Large swath of media tout bad science that props up Biden policy
January 27, 2022
It can be astonishing, even to us, how much the American media will push some progressive goal even if the evidence doesn’t stand up to examination. The latest example is this story that the child tax credit will improve the brain function of poor babies. This is based not just upon bad science, but science that itself, in its own documents, says isn’t proof. But near all of the U.S. media is chasing this story as proof that the child tax credit must continue after the first year and the just recent end of its funding.
The background is an experiment in giving money to poor families with children. Around $300 a month seems to increase brain function. As this is about the amount of the child tax credit, we can see the attraction of the result. If it is true, it’s interesting, but still no more than that. The effective claim is that if the income rise is 20% or more of household income then it can just about be seen. The child tax credit is only that much for really, really, poor families and so that doesn’t justify the 3% rise it gives to the upper-middle class for example.
But even that depends upon this effect being true. That it isn’t true can be seen here. To strip this of all of the science (and perhaps it’s worth not doing so, Andrew Gelman, for example, is extremely good at explaining these things and why they go wrong) basically, they kept playing with numbers until they found something that was different. But that’s not how you do science. They played with so many numbers, so many ways, that one of them was near certain to say something different. So, the result comes not from the intervention into household incomes but from the amount of playing with numbers that was done. This is known as “p-hacking” and is something that even journalists should know to be wary of.
Or, throw the dice often enough and you will get a run of double sixes. But that’s because you’ve kept throwing the dice, not because you’re lucky or anything.
Some folks have realized their error and are now withdrawing their support for this paper and the finding. But that’s a think tank and they have a reputation to defend for actual thought.
The New York Times ran this front page and hasn’t gotten around to a correction as yet: “Cash Aid to Poor Mothers Increases Brain Activity in Babies, Study Finds.”
“The research could have policy implications as President Biden pushes to revive his proposal to expand the child tax credit,” according to the piece’s subhead.
They just so want that child tax credit to continue. The NYT isn’t the only one. Vox: “The paper is especially relevant as Congress debates reauthorizing the expanded child tax credit. “ And Forbes: “Child poverty is on the rise in the U.S., growing from 14.4% in 2019 to 16.1% in 2020, according to the Census Bureau. The enhanced Child Tax Credit, which offered families up to $3,600 per child and halved U.S. child poverty according to some estimates, expired in December. “
Oh, and Time: “The study “couldn’t be more relevant to the current moment,’’ Dr. Joan Luby, a professor of child psychiatry at Washington University’s medical school. While renewal of the tax credit is uncertain, “this study should really inform Congress about how tremendously important’’ it is, said Luby.” MSN: “Cash Stipends Could Lead to Positive Brain Activity in Kids, Sparking New Child Tax Credit Discussions” Business Insider “Babies show more brain activity when their families get $300 a month, a new study finds — but Biden’s $300 monthly check program just ended” NBC: “The preliminary results from an ongoing clinical trial found that infants whose families received an extra $4,000 in annual income were more likely to show brain activity patterns associated with the development of thinking and learning. The findings come just weeks after the Child Tax Credit, which provided additional money to low-income parents, expired.” The 74 Million: “Citing Promising New Research on Babies’ Brain Development, Senators Renew Pitch for Expanded Child Tax Credit”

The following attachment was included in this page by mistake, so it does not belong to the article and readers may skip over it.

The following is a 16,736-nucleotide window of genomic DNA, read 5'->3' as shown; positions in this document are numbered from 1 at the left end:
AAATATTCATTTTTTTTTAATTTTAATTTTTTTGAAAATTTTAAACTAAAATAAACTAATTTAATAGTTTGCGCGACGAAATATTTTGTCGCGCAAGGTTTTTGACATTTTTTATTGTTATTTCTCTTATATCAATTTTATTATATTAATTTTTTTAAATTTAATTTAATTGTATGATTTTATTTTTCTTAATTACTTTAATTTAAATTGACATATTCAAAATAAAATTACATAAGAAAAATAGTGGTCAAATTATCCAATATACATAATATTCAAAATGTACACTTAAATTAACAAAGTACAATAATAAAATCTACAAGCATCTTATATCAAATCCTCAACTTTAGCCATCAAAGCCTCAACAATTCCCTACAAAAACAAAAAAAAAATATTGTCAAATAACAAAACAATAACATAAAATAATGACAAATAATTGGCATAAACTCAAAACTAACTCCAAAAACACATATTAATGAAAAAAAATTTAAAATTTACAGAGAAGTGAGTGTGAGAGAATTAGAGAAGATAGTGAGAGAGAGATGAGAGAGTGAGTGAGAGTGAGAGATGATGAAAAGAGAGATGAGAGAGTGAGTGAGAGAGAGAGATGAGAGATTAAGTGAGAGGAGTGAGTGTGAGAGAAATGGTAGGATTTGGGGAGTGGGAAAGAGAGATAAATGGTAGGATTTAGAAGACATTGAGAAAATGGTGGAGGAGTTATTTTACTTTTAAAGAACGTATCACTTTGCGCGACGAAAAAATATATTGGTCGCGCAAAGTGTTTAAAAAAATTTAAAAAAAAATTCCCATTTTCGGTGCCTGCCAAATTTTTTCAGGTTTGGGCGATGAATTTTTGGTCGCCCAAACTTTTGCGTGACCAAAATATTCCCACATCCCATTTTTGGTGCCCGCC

Pretty much the entirety of the mainstream media bought into it (with that last being the only one reporting the truth. Which wasn’t that the study was true, but that people were using it to argue for the child tax credit extension). Even though it’s not true they near all bought into it because they wanted it to be true.
They’re also not correcting themselves as it becomes obvious that the result isn’t true. If we were cynical about it we’d say that they won’t correct for a little bit more – allow the idea to sink in then stealth correct. The idea will by then be implanted.
None of this is to say that an extension of the child tax credit is a good idea or a bad one. We’re all of us allowed our own opinions on that. But what shouldn’t happen is that the media pick up an appallingly badly done piece of science and then use it to justify what they themselves desire to happen. That’s political propaganda that is, not journalism.
If modern journalists want to do propaganda they should go work in Congress, not at media outlets.
The scientific paper does not show that the child tax credit, or anything like it, improves babies’ brain function. But because so many in the media want the child tax credit to continue, that’s what they’re saying it does. Getting things wrong this badly demands retractions and corrections.